An upright, light green stalk with one or two tubular sheaths at its base and three-to-five spaced leaves supports the distinct flowers of the white egret orchid. The stark white flower itself features two large petals -- mimicking the tail of a bird -- from which a central, torpedo-shaped petal surrounded by two more fringed petals -- the body of the “bird” -- extends. Stems typically bloom with two or three flowers. At maturity, this slender plant reaches heights of about 7 to 15 inches.
The white egret orchid grows natively in Japan, Korea, China and Russia, where it makes its home in bogs and glades. As a swamp plant, this flower prefers around 70 percent humidity and dappled shade -- it does not tolerate direct sunlight. This orchid grows in damp but well-drained, humus-rich soils. It is hardy to 21 degrees Fahrenheit. Flowers of the white egret typically appear in late summer and last up to four weeks.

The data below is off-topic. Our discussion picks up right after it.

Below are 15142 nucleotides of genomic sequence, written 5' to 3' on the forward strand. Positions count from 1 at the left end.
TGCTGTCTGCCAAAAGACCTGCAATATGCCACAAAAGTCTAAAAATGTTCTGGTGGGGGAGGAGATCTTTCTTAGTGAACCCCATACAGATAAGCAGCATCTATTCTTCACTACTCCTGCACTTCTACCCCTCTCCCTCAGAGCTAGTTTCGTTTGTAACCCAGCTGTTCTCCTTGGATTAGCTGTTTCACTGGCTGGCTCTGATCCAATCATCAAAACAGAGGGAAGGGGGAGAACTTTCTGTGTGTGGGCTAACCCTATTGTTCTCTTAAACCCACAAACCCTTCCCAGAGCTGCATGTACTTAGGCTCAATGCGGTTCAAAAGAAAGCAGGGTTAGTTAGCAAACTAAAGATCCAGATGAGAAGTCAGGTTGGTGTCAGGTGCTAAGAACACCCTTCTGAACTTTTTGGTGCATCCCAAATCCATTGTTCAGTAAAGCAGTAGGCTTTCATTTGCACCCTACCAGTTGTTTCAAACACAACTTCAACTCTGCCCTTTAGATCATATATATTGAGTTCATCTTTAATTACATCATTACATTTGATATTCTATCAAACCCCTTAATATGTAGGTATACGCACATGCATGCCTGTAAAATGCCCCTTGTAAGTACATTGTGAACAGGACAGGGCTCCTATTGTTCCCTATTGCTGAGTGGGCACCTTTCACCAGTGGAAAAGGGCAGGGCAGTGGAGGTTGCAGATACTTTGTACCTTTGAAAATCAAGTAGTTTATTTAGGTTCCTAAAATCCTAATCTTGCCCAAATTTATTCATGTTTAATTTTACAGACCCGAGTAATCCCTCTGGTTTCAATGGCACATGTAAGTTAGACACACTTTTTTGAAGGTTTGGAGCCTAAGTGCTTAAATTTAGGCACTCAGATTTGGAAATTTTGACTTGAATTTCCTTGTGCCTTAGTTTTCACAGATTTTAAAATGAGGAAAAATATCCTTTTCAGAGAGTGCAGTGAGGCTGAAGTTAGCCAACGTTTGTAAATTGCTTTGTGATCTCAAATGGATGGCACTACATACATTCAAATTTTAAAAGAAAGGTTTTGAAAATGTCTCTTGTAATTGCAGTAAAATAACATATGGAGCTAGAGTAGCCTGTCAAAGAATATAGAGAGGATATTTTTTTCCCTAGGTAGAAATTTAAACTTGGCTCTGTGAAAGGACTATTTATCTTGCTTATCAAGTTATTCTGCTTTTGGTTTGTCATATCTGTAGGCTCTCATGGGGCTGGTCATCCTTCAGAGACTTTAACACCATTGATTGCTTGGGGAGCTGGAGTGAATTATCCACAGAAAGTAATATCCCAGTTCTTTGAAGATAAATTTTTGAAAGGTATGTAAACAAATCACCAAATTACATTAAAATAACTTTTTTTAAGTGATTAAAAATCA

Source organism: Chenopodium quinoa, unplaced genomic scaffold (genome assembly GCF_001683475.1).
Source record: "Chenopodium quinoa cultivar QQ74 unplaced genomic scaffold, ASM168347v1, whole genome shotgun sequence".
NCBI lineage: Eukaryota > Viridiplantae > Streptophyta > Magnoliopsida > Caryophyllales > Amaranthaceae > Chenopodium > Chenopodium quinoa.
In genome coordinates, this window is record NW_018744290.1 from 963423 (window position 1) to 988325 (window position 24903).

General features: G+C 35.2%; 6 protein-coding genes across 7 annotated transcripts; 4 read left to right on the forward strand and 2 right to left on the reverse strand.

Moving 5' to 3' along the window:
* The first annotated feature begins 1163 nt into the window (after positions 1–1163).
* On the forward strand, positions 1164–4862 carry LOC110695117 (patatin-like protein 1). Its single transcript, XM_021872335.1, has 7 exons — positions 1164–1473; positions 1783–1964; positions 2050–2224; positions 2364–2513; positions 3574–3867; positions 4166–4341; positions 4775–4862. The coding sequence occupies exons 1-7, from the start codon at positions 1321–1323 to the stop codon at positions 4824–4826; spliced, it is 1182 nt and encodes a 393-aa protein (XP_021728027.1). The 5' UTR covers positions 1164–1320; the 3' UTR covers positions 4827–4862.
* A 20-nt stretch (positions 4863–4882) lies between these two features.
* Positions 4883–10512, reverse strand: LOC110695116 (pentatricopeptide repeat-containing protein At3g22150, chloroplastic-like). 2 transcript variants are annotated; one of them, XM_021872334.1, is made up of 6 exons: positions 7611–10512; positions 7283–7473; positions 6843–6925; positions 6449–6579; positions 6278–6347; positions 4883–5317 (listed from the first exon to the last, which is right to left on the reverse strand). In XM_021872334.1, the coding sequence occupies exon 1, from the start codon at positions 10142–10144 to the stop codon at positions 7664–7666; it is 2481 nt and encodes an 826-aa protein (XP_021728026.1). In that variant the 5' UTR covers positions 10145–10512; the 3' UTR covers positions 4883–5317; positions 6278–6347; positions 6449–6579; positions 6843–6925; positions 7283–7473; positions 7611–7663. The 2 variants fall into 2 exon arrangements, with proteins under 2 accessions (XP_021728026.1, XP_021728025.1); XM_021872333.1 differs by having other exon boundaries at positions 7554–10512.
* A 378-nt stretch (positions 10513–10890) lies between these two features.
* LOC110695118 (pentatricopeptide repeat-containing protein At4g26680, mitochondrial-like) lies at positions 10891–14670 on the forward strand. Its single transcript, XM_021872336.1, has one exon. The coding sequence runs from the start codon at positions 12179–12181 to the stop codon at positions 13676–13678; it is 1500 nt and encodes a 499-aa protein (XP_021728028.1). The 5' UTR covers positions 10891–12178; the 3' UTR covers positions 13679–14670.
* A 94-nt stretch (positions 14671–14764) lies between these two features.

At home, the white egret orchid flourishes in containers, windowsills and greenhouses. This flower grows from tubers, which are about the size of a peanut. Tubers grow individually in smalls pots or about four to a pot in large containers. They thrive in specialist orchid compost. Once established, the plant can be transported outdoors, serving as an ornamental or border flower. White egret orchids need constant moisture -- but never waterlogged soil -- during their growth phase, but tolerate dryness while dormant. As a general rule, orchids such as the white egret require weekly watering in summer and bi-weekly watering in winter. This flower benefits from orchid-formulated or general-use fertilizer applied according to the manufacturer's instructions.
The Habenaria mosaic potyvirus affects the white egret orchid, according to research conducted by the University of Idaho. This type of leaf chlorosis spreads via aphids, insects pests that appear as light green, yellow or dark bluish-green dots on the leaves and petals of the plant. Sticky traps, the application of isopropyl alcohol, a dusting of diatomaceous earth or the application of insecticidal soaps and oils treat aphids, as do the insecticides malathion, acephate, diazinon and methiocarb.